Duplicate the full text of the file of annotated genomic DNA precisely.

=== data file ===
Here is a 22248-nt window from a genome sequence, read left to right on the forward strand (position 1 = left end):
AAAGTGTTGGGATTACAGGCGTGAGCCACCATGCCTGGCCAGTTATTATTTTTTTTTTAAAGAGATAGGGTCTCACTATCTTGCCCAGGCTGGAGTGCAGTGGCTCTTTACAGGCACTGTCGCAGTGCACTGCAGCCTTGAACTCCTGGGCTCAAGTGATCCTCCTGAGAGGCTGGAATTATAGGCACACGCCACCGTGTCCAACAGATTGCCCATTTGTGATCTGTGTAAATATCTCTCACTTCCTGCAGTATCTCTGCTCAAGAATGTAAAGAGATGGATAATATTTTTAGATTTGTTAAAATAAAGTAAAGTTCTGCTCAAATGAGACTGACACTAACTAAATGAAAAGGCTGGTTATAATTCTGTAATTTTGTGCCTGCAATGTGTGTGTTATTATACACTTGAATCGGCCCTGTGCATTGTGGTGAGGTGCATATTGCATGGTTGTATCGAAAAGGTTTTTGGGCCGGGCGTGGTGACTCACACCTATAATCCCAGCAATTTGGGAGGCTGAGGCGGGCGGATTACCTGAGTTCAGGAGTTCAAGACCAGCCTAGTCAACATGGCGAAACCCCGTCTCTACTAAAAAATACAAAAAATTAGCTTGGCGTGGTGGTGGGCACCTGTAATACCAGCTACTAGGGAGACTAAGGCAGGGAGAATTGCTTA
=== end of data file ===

Here is a 22248-nt window from a genome sequence, read left to right on the forward strand (position 1 = left end):
AAAGTGTTGGGATTACAGGCGTGAGCCACCATGCCTGGCCAGTTATTATTTTTTTTTTAAAGAGATAGGGTCTCACTATCTTGCCCAGGCTGGAGTGCAGTGGCTCTTTACAGGCACTGTCGCAGTGCACTGCAGCCTTGAACTCCTGGGCTCAAGTGATCCTCCTGAGAGGCTGGAATTATAGGCACACGCCACCGTGTCCAACAGATTGCCCATTTGTGATCTGTGTAAATATCTCTCACTTCCTGCAGTATCTCTGCTCAAGAATGTAAAGAGATGGATAATATTTTTAGATTTGTTAAAATAAAGTAAAGTTCTGCTCAAATGAGACTGACACTAACTAAATGAAAAGGCTGGTTATAATTCTGTAATTTTGTGCCTGCAATGTGTGTGTTATTATACACTTGAATCGGCCCTGTGCATTGTGGTGAGGTGCATATTGCATGGTTGTATCGAAAAGGTTTTTGGGCCGGGCGTGGTGACTCACACCTATAATCCCAGCAATTTGGGAGGCTGAGGCGGGCGGATTACCTGAGTTCAGGAGTTCAAGACCAGCCTAGTCAACATGGCGAAACCCCGTCTCTACTAAAAAATACAAAAAATTAGCTTGGCGTGGTGGTGGGCACCTGTAATACCAGCTACTAGGGAGACTAAGGCAGGGAGAATTGCTTA